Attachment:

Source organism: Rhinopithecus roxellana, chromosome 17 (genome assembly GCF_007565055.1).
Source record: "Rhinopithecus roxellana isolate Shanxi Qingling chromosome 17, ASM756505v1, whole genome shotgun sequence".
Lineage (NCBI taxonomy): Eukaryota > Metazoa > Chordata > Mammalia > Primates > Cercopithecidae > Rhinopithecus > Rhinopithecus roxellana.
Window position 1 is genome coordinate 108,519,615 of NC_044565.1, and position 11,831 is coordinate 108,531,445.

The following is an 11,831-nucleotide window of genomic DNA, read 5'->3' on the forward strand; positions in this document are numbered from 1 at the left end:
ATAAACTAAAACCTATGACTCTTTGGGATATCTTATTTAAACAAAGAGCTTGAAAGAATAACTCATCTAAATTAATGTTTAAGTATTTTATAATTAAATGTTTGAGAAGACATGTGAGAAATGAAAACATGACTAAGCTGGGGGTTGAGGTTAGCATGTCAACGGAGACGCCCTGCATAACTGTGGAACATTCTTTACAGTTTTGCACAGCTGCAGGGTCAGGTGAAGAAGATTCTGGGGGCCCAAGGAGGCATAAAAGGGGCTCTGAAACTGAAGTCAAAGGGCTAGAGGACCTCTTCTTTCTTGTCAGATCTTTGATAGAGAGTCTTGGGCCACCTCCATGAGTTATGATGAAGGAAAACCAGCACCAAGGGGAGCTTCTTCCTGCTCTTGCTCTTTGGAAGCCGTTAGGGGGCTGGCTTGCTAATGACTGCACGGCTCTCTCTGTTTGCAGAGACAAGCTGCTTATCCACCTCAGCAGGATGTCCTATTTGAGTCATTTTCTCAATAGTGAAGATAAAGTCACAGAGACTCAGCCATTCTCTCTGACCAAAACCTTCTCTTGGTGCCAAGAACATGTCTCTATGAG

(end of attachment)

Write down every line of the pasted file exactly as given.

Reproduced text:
Source organism: Rhinopithecus roxellana, chromosome 17 (genome assembly GCF_007565055.1).
Source record: "Rhinopithecus roxellana isolate Shanxi Qingling chromosome 17, ASM756505v1, whole genome shotgun sequence".
Lineage (NCBI taxonomy): Eukaryota > Metazoa > Chordata > Mammalia > Primates > Cercopithecidae > Rhinopithecus > Rhinopithecus roxellana.
Window position 1 is genome coordinate 108,519,615 of NC_044565.1, and position 11,831 is coordinate 108,531,445.

The following is an 11,831-nucleotide window of genomic DNA, read 5'->3' on the forward strand; positions in this document are numbered from 1 at the left end:
ATAAACTAAAACCTATGACTCTTTGGGATATCTTATTTAAACAAAGAGCTTGAAAGAATAACTCATCTAAATTAATGTTTAAGTATTTTATAATTAAATGTTTGAGAAGACATGTGAGAAATGAAAACATGACTAAGCTGGGGGTTGAGGTTAGCATGTCAACGGAGACGCCCTGCATAACTGTGGAACATTCTTTACAGTTTTGCACAGCTGCAGGGTCAGGTGAAGAAGATTCTGGGGGCCCAAGGAGGCATAAAAGGGGCTCTGAAACTGAAGTCAAAGGGCTAGAGGACCTCTTCTTTCTTGTCAGATCTTTGATAGAGAGTCTTGGGCCACCTCCATGAGTTATGATGAAGGAAAACCAGCACCAAGGGGAGCTTCTTCCTGCTCTTGCTCTTTGGAAGCCGTTAGGGGGCTGGCTTGCTAATGACTGCACGGCTCTCTCTGTTTGCAGAGACAAGCTGCTTATCCACCTCAGCAGGATGTCCTATTTGAGTCATTTTCTCAATAGTGAAGATAAAGTCACAGAGACTCAGCCATTCTCTCTGACCAAAACCTTCTCTTGGTGCCAAGAACATGTCTCTATGAG